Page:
People with Disabilities Often Left Out of Contraceptive Conversation
First step is to ask, not assume
Research shows that providers often fail to provide reproductive health counseling to women with disabilities.
- People with disabilities are not asked about their sexual activities and contraceptive needs.
- The lack of counseling and education is magnified among young people with intellectual disabilities.
- Levonorgestrel intrauterine device use in adolescents and young adults with disabilities can be helpful as both a menstrual management and contraceptive option.
Several recent studies revealed that women with disabilities often receive inadequate or no reproductive and sexual health counseling and care, partly because healthcare professionals do not ask.1-6
“Many healthcare professionals do not expect that women with disabilities voluntarily engage in sexual activities. Their assumption makes them not to ask and intervene for their sexual health, including contraception counseling,” says Eun Ha Namkung, PhD, associate research fellow at the Korea Institute for Health and Social Affairs in Sejong, South Korea. Namkung answered questions via email.
“This might be one of the important barriers for disabled women to access and use reproductive health services,” Namkung explains. “Thus, first of all, it is important to ask them their sexual activities and needs or challenges.”
For instance, data from the 2011-2017 National Survey of Family Growth show that women with cognitive disabilities were less likely to say they had received instruction on six different formal sex education topics.1
Providers Often Make Assumptions
Reproductive health providers might have an even harder time handling discussions about contraceptives and sexual health with patients who have disabilities and are younger than 18 years of age. (See story on counseling for minors with disabilities in this issue.)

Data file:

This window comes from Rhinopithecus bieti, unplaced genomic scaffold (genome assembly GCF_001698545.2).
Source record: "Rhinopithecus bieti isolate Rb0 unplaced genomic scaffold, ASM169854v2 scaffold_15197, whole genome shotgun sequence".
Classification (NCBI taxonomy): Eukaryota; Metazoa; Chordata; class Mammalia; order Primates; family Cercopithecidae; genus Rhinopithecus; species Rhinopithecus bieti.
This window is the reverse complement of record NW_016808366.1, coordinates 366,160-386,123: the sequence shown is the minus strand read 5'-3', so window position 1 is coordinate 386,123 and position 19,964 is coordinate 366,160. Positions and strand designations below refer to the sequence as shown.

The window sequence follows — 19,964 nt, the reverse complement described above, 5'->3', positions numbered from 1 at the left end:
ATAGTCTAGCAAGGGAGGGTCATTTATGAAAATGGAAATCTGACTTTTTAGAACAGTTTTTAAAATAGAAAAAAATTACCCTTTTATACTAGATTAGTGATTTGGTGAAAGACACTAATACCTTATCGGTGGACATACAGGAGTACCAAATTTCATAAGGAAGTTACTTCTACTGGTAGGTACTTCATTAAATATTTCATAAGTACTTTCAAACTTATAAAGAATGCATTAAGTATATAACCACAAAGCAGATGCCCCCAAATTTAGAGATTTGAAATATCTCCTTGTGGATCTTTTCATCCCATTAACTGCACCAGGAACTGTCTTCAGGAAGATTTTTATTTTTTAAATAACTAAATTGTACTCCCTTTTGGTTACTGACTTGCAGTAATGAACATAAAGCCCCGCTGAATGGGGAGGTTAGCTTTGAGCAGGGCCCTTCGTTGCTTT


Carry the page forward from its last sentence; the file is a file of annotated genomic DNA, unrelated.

“Some big challenges are for [providers] to understand that people with disabilities, as they are becoming adults, are sexual beings,” says Amy Houtrow, MD, PhD, MPH, professor of physical medicine and rehabilitation and pediatrics at the University of Pittsburgh School of Medicine. Houtrow also is the division chief for pediatric rehabilitation medicine at the UPMC Children’s Hospital of Pittsburgh.
“Just because someone has a disability does not mean they aren’t curious about intimacy and relationships and engaging in sexual opportunities,” Houtrow says. “Talking to young people with disabilities about sex and educating them about safety and consent get dismissed because people don’t think they need that education.”
In fact, people with disabilities need specific contraception information that is geared to their particular disability.
“For example, for individuals with spina bifida, they’re often allergic to latex — which is found in almost all condoms,” Houtrow explains. “Having discussions about prevention of an unintended pregnancy for individuals with spina bifida includes a discussion about not using latex condoms.”
Other discussions could include patients’ range of motion in their hips or knees and how they can engage in sexual activity comfortably and safely. Physicians also could refer patients to a therapist with expertise in these discussions.
Sexual, Contraceptive Education Lacking
The literature shows that young people with disabilities do not receive sexual education in schools, doctors’ offices, or at home.5 (See story on best practices in sexual/contraceptive education for people with disabilities in this issue.)
“The big fundamental problem is we don’t recognize in our society that people with disabilities are like other people in that they have sexual interest, sexual lives, and desires,” Houtrow says.